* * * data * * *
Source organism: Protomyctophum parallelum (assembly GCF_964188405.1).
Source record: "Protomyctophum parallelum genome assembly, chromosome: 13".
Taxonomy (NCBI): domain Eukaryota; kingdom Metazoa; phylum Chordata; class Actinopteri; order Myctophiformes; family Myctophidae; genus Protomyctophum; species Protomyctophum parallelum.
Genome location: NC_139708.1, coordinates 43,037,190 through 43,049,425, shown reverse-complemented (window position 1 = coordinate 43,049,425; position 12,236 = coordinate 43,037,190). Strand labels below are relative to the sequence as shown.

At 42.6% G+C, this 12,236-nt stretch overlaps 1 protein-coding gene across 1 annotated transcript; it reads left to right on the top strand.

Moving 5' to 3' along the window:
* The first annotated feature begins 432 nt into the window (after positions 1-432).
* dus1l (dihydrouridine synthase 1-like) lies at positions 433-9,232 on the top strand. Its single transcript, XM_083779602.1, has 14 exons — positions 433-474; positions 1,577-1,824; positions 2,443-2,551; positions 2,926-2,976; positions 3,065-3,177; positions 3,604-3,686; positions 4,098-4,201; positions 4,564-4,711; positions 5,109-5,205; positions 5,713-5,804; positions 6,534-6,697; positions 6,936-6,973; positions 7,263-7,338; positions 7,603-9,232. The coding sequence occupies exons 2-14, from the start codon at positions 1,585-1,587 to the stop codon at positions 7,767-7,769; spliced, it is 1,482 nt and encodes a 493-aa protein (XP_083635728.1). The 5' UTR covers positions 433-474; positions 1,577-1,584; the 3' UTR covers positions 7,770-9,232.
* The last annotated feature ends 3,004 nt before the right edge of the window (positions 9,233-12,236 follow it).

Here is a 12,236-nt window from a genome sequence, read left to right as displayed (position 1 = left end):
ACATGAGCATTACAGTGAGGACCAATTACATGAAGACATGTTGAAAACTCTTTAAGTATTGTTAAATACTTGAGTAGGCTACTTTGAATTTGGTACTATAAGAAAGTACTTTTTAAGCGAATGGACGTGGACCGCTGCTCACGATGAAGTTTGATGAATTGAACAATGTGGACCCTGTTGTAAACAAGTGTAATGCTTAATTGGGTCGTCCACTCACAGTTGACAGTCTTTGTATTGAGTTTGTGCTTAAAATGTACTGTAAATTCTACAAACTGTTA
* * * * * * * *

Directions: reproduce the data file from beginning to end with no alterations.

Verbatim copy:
Source organism: Protomyctophum parallelum (assembly GCF_964188405.1).
Source record: "Protomyctophum parallelum genome assembly, chromosome: 13".
Taxonomy (NCBI): domain Eukaryota; kingdom Metazoa; phylum Chordata; class Actinopteri; order Myctophiformes; family Myctophidae; genus Protomyctophum; species Protomyctophum parallelum.
Genome location: NC_139708.1, coordinates 43,037,190 through 43,049,425, shown reverse-complemented (window position 1 = coordinate 43,049,425; position 12,236 = coordinate 43,037,190). Strand labels below are relative to the sequence as shown.

At 42.6% G+C, this 12,236-nt stretch overlaps 1 protein-coding gene across 1 annotated transcript; it reads left to right on the top strand.

Moving 5' to 3' along the window:
* The first annotated feature begins 432 nt into the window (after positions 1-432).
* dus1l (dihydrouridine synthase 1-like) lies at positions 433-9,232 on the top strand. Its single transcript, XM_083779602.1, has 14 exons — positions 433-474; positions 1,577-1,824; positions 2,443-2,551; positions 2,926-2,976; positions 3,065-3,177; positions 3,604-3,686; positions 4,098-4,201; positions 4,564-4,711; positions 5,109-5,205; positions 5,713-5,804; positions 6,534-6,697; positions 6,936-6,973; positions 7,263-7,338; positions 7,603-9,232. The coding sequence occupies exons 2-14, from the start codon at positions 1,585-1,587 to the stop codon at positions 7,767-7,769; spliced, it is 1,482 nt and encodes a 493-aa protein (XP_083635728.1). The 5' UTR covers positions 433-474; positions 1,577-1,584; the 3' UTR covers positions 7,770-9,232.
* The last annotated feature ends 3,004 nt before the right edge of the window (positions 9,233-12,236 follow it).

Here is a 12,236-nt window from a genome sequence, read left to right as displayed (position 1 = left end):
ACATGAGCATTACAGTGAGGACCAATTACATGAAGACATGTTGAAAACTCTTTAAGTATTGTTAAATACTTGAGTAGGCTACTTTGAATTTGGTACTATAAGAAAGTACTTTTTAAGCGAATGGACGTGGACCGCTGCTCACGATGAAGTTTGATGAATTGAACAATGTGGACCCTGTTGTAAACAAGTGTAATGCTTAATTGGGTCGTCCACTCACAGTTGACAGTCTTTGTATTGAGTTTGTGCTTAAAATGTACTGTAAATTCTACAAACTGTTA